**1/2 (out of 5)
October 23, 2009
Kristen Bell as CORA
Nicolas Cage as DR. TENMA
Samuel L. Jackson as ZOG
Charlize Theron as NARRATOR
Bill Nighy as DR. ELEFUN
Freddie Highmore as ASTRO BOY
Donald Sutherland as GENERAL STONE
Eugene Levy as ORRIN
Nathan Lane as HAM EGG
Studio: Summit Entertainment
Directed by: David Bowers
BY KEVIN CARR
Listen to Kevin’s radio review…
After seeing “Astro Boy,” I told a friend that it lay somewhere between “WALL-E” and “Space Chimps.” I will be the first to acknowledge that this is one heck of a divide, but it’s the best way I can encapsulate the film for a fresh eye.
What started as a rare breed, soon turned into a glut and has now become the standard of animation, computer generated films offer varying levels of quality. The Pixar movies and many of the DreamWorks releases are excellent films that are rarely touched by the rest of the fray, so don’t expect “Astro Boy” to compete. Yet, this new flick is a lot better than some of the real terrible CGI films to hit the screens, like “Doogal” and “Happily N’Ever After.”
If I were to compare “Astro Boy” to any one film, I’d say it reminds me the most of FOX’s “Robots,” which wasn’t a great movie but was a fun time with the kids.
Based on a best-selling magna series, “Astro Boy” tells the story of a genius child named of an inventor who lives in Metro City, a floating utopia over a forgotten Earth. When the kid is accidentally vaporized in a weapons test, his father builds a new robotic child and imbues it with his son’s memories. Unfortunately, the robotic son isn’t a complete replacement and the inventor considers dismantling him. The robotic child soon discovers his nature and escapes the floating city, where he finds new friends on the surface and must eventually battle the evil president of Metro City who has harnessed negative energy to create a robot warrior.
Wow. When I boil the plot down like this, it doesn’t seem like a kids’ movie at all.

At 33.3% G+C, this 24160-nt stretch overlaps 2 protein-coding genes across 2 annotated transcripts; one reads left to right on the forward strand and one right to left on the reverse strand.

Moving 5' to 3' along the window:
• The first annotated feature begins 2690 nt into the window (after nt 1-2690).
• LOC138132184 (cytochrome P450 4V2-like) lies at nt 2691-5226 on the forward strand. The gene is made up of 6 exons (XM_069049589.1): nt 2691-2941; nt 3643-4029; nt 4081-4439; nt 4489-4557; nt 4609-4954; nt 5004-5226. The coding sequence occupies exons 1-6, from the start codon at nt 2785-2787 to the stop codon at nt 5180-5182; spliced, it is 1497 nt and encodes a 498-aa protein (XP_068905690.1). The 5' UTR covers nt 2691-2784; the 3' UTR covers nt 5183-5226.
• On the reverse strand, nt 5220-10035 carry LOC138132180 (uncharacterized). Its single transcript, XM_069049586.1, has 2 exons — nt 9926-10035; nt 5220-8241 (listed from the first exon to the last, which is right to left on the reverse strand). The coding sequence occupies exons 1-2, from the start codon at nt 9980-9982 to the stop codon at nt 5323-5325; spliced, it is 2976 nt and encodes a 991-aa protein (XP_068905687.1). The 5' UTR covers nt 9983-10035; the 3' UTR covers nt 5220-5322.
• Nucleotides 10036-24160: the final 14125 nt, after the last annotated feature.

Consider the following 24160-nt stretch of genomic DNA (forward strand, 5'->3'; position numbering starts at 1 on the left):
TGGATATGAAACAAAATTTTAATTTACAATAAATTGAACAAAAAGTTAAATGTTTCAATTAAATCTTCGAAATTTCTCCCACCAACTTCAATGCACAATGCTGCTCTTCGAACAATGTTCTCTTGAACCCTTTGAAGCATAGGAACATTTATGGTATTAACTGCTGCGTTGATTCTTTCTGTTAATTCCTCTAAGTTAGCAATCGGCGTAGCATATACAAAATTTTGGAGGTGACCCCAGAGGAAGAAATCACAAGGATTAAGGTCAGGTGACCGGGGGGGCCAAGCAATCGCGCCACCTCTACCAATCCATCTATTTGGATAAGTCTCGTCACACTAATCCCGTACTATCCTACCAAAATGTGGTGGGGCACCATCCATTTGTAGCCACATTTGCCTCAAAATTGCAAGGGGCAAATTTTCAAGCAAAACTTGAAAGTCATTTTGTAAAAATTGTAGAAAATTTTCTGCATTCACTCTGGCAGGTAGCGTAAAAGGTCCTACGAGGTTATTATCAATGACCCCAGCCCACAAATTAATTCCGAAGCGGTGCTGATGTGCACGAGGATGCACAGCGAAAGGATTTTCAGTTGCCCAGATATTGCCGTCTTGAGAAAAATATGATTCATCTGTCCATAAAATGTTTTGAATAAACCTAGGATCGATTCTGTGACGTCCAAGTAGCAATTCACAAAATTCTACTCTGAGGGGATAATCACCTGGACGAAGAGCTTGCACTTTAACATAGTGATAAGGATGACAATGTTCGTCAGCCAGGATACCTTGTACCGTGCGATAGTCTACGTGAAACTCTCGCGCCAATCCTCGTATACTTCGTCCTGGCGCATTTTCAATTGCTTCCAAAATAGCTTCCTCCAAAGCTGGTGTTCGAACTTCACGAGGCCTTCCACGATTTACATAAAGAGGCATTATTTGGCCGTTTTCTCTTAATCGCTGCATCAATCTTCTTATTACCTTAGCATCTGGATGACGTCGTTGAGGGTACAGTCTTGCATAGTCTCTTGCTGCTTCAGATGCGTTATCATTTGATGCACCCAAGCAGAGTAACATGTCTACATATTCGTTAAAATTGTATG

From an animation standpoint, “Astro Boy” is quite impressive. The production design is top notch and it does capture the essence of futuristic science fiction. And the animated battle sequences are pretty cool to watch.
Unfortunately, the film suffers with a plot that isn’t quite baked all the way through. First, it’s got some pretty heavy story elements, not the least of which is the human son being vaporized in a weapon’s test. Sure, it’s a bloodless death, but it’s pretty dark for your average five-year-old. This potentially leads to some pretty weighty discussions with your kids if they ask too many questions. In addition, the story offers some points about abandonment issues and really paints the inventor father as a horrid person, unintentionally.
Other story issues stem from the fact that the movie tries to have two separate plots. On one hand, it’s the story of Astro Boy dealing with his father’s rejection and battling the president of Metro City. On the other hand, its a rough coming-of-age story as Astro Boy learns to accept himself for who he is on the Earth’s surface. This second plot leads to a pre-climax moment in a robot battle arena that is just a tad too reminiscent of Pokemon and Bakugan for my tastes.
Last year, I noticed that the more celebrity voices a CGI animated movie has, the lower the quality of the show. “The Tale of Despereaux” was a fine example, but nothing was more evident of this trend than the wretched “Delgo,” which was loaded with name actors but reeked as a movie. “Astro Boy” has a full slate of stars doing the voices, and this has the appearance of being an attempt to mask a better story.
With all these criticisms, I will say that my kids did love the movie. It has plenty of action, and there’s a Saturday morning TV-special quality about the characters and their relationships that my sons both liked. It’s relatively short, clocking in at just over 90 minutes, so it can be a decent film to watch as a family.
Just remember that a big selling point for my kids to see this movie was the line, “I have machine guns… in my butt?” Viewer, be warned.